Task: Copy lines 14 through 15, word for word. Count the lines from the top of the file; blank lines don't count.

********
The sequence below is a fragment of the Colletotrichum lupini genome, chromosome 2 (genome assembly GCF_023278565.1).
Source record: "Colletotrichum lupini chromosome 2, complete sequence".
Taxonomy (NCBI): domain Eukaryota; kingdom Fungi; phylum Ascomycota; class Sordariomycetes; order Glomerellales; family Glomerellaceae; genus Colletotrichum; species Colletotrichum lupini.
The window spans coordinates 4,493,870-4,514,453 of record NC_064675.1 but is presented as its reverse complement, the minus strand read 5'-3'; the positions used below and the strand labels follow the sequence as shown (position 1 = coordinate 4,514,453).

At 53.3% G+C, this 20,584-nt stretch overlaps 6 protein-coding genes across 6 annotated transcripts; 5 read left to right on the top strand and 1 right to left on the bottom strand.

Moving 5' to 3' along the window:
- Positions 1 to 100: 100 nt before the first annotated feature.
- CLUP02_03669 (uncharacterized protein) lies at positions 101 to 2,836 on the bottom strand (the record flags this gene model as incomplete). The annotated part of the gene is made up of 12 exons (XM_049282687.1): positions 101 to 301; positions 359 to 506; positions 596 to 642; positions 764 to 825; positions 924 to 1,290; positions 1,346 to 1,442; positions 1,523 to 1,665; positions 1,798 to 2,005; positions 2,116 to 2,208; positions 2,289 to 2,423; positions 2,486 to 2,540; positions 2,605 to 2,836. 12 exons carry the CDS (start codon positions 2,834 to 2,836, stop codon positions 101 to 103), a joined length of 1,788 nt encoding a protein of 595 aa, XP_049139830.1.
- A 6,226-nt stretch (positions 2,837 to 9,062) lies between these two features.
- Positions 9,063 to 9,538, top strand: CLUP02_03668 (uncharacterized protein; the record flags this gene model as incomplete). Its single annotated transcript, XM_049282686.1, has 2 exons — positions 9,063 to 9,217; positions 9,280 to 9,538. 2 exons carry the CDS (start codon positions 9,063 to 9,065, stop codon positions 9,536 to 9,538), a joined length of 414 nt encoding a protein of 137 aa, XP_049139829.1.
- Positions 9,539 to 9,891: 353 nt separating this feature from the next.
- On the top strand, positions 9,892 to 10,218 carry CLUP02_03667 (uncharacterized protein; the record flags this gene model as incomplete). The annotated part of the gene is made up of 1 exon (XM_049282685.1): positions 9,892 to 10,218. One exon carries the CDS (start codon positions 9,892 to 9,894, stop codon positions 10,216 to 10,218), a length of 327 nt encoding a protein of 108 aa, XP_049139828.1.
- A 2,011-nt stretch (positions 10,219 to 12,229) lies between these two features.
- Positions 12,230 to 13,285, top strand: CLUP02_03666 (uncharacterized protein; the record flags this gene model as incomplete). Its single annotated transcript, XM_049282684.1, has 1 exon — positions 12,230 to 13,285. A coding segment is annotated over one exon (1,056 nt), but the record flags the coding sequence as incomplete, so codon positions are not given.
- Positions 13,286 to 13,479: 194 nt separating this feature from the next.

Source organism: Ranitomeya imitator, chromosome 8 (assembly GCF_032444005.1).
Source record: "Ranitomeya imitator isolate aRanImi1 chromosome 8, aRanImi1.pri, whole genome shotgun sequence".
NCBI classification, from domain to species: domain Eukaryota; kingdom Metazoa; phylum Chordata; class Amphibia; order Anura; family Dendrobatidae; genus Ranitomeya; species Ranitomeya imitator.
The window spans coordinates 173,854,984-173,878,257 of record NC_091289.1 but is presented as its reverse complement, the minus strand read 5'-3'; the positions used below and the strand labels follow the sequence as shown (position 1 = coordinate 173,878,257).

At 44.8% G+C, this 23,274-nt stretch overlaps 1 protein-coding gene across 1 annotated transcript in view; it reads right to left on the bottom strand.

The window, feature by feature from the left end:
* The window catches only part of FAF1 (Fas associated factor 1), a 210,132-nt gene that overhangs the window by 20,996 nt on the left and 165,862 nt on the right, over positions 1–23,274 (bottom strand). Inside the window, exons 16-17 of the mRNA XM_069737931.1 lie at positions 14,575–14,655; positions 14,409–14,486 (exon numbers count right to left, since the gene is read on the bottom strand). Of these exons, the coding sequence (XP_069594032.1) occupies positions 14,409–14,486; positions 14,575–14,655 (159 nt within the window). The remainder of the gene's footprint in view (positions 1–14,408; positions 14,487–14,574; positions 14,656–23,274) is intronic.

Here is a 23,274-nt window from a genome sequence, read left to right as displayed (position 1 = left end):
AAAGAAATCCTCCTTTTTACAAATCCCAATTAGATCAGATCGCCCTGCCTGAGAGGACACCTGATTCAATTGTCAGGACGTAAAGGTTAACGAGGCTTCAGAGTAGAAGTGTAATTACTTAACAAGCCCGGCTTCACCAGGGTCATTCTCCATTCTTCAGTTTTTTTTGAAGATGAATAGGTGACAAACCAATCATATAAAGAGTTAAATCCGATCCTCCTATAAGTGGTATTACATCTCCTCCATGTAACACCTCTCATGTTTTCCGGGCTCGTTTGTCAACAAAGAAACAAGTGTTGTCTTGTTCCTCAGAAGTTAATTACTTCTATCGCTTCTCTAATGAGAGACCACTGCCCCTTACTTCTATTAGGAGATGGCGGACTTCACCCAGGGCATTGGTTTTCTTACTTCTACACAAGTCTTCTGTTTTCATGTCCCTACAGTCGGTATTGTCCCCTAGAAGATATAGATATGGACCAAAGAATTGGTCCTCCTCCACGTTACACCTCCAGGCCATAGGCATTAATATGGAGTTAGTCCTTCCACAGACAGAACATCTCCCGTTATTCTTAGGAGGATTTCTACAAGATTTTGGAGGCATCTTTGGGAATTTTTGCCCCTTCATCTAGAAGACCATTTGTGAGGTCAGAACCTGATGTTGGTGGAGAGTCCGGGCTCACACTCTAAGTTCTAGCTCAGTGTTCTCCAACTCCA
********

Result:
- Positions 12,230 to 13,285, top strand: CLUP02_03666 (uncharacterized protein; the record flags this gene model as incomplete). Its single annotated transcript, XM_049282684.1, has 1 exon — positions 12,230 to 13,285. A coding segment is annotated over one exon (1,056 nt), but the record flags the coding sequence as incomplete, so codon positions are not given.
- Positions 13,286 to 13,479: 194 nt separating this feature from the next.